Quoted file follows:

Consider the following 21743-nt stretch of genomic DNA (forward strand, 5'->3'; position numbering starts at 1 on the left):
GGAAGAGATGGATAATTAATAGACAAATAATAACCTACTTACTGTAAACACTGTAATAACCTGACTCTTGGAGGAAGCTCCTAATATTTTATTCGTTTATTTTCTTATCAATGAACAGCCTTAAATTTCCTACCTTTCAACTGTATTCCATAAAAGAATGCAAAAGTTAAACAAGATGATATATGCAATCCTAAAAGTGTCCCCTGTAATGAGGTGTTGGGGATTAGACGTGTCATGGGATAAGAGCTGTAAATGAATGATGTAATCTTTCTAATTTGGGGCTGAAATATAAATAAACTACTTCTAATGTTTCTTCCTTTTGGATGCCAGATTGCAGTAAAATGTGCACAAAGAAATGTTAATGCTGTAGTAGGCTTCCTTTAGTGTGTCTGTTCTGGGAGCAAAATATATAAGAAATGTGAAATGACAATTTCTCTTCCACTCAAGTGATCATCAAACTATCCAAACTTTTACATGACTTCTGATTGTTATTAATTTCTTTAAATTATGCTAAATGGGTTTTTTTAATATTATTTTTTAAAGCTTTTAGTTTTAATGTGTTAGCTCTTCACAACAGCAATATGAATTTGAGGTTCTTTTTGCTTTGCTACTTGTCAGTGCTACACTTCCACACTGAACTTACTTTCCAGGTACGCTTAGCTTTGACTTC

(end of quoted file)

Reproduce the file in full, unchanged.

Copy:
Consider the following 21743-nt stretch of genomic DNA (forward strand, 5'->3'; position numbering starts at 1 on the left):
GGAAGAGATGGATAATTAATAGACAAATAATAACCTACTTACTGTAAACACTGTAATAACCTGACTCTTGGAGGAAGCTCCTAATATTTTATTCGTTTATTTTCTTATCAATGAACAGCCTTAAATTTCCTACCTTTCAACTGTATTCCATAAAAGAATGCAAAAGTTAAACAAGATGATATATGCAATCCTAAAAGTGTCCCCTGTAATGAGGTGTTGGGGATTAGACGTGTCATGGGATAAGAGCTGTAAATGAATGATGTAATCTTTCTAATTTGGGGCTGAAATATAAATAAACTACTTCTAATGTTTCTTCCTTTTGGATGCCAGATTGCAGTAAAATGTGCACAAAGAAATGTTAATGCTGTAGTAGGCTTCCTTTAGTGTGTCTGTTCTGGGAGCAAAATATATAAGAAATGTGAAATGACAATTTCTCTTCCACTCAAGTGATCATCAAACTATCCAAACTTTTACATGACTTCTGATTGTTATTAATTTCTTTAAATTATGCTAAATGGGTTTTTTTAATATTATTTTTTAAAGCTTTTAGTTTTAATGTGTTAGCTCTTCACAACAGCAATATGAATTTGAGGTTCTTTTTGCTTTGCTACTTGTCAGTGCTACACTTCCACACTGAACTTACTTTCCAGGTACGCTTAGCTTTGACTTC